With today’s launch of the all new 2010 Intel® Core Processor Family (based on Westmere, code name for our 32nm project), this is a great time to discuss the the 32nm process technology (and the semiconductor communities response to this technology!)
Traditionally, Intel presents the details of its process technologies at the International Electron Devices meeting (IEDM) and 32nm is no exception. Although I was unable to attend the conference this year, my colleagues (and the faithful blogosphere) have provided me with an opportunity to tell the real story.
The 32nm process technology is based on high-k metal gate. Intel was the first manufacturer to introduce the high-k metal gate technology into manufacturing in 45nm (see IEDM 2007) and (as Carl Wintgens from EE times points out) “Semiconductor Insights has yet to observe a metal gate technology in a commercial device from any other semiconductor manufacturer.”
Like Intel’s 45nm technology, Intel’s 32nm high-k metal gate process is a gate-last (or replacement gate process). The gate-last (or replacement gate) architecture provides a higher thermal budget for the midsection (better activation of S/D anneals), lower thermal budget for the metals (improved range of metal choices) AND delivers significant improvement of strain for both NMOS and PMOS. The metal gate (and associated strain) gives these transistors more performance at the same power, to enable your favorite performance-hungry applications (things like games, video editing and so on).
The high-k metal gate process in 32nm generated some big headlines in the blogsphere. David Lammers of Semiconductor International reported the big news, as “Intel’s flagship 32 nm technology achieved record drive current levels, with the PMOS transistor showing a 35% drive current improvement over the 45 nm PMOS device.” Lammers also picked up a subtle but key aspect of 32nm as he pointed out “For the first time, linear drive currents on the PMOS have overtaken NMOS.” It will only be a short time before saturated drive currents on PMOS overtake NMOS (perhaps at 22nm?). Matched drive currents on NMOS and PMOS permit the best possible layout density (thus lower cost!) and have been a “wish-list” item from designers for decades.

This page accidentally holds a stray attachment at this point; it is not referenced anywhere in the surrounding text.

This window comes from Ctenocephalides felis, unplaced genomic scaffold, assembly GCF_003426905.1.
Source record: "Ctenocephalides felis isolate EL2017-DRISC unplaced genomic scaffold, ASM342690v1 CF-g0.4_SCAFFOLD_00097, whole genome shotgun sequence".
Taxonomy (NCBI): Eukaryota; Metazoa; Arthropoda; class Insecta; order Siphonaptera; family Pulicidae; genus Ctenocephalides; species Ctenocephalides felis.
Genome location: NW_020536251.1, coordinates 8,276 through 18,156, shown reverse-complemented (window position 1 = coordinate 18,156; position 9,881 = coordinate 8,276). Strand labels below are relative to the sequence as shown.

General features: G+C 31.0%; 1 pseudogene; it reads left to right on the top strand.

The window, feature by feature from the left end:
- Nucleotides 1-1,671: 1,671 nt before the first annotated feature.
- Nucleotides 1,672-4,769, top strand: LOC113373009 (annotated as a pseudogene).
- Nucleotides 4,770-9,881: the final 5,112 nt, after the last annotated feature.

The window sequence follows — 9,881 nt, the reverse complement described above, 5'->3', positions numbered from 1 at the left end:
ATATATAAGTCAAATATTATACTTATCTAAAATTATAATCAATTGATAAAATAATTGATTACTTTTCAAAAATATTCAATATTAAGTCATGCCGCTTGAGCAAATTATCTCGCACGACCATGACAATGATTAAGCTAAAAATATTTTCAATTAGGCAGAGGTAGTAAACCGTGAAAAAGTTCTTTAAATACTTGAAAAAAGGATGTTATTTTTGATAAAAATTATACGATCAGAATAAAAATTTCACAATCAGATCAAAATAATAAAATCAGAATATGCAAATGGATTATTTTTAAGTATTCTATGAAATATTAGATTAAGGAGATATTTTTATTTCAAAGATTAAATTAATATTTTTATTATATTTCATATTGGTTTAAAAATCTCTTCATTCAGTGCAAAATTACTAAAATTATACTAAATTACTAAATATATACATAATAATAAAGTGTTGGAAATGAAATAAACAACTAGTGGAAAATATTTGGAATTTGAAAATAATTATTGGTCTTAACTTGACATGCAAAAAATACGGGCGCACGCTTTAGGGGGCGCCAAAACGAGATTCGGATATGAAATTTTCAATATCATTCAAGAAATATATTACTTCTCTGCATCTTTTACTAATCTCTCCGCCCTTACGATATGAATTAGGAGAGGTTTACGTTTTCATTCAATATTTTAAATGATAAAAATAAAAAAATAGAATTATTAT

There has been much discussion on gate first vs gate last (or replacement gate) since Intel’s initial introduction of replacement gate in 45nm. However, as David Lammers from Semiconductor International reports, Intel’s vision on gate last is finally being appreciated. Lammers headline says a great deal with, “Problems with the gate-first approach to high-k/metal gate deposition may force IBM to switch to the gate-last approach pioneered by Intel.” Lammers adds, “Concerns about threshold voltage shifts and other performance problems with the gate-first approach to high-k/metal gate creation may cause GlobalFoundries (Sunnyvale, Calif.) and other members of the IBM-led Fishkill Alliance to shift to a gate-last technique, sources said at the International Electron Devices Meeting (IEDM), going on this week in Baltimore [IEDM 2009].” In addition, Lammers reports, “”The baseline roadmap at TSMC is gate last,” said Jack Sun, in charge of technology strategy at TSMC.”
Of course, the most important point illustrated by 32nm is that it continues to maintain Moore’s law scaling! Carl Wintgens from EE times takes the stance that Moore’s Law is alive an well, with “All three players [i.e. Intel, AMD, TSMC] had comparable critical dimensions, illustrating that Moore’s law is alive and well with no sign of slowing.” Lammers from Semiconductor International was slightly more pessimistic with, “Though several participants at IEDM said CMOS scaling is likely to slow to a three-year pace, Bohr said Intel plans to stay on a two-year cadence.”
As a closing thought, Carl Wintgens from EE times highlights Intel’s continued commitment to driving innovation with “Intel clearly shows leadership in implementing process innovations”
For a look at the detailed IEDM technical papers showcasing these neat features, check out the links below!
32nm at IEDM 2009: Paper
32nm at IEDM 2008: Foils and Paper and David Kantor at Real World Technologies 2008 article
Next month, the 32nm future is system-on-chip (SOC)!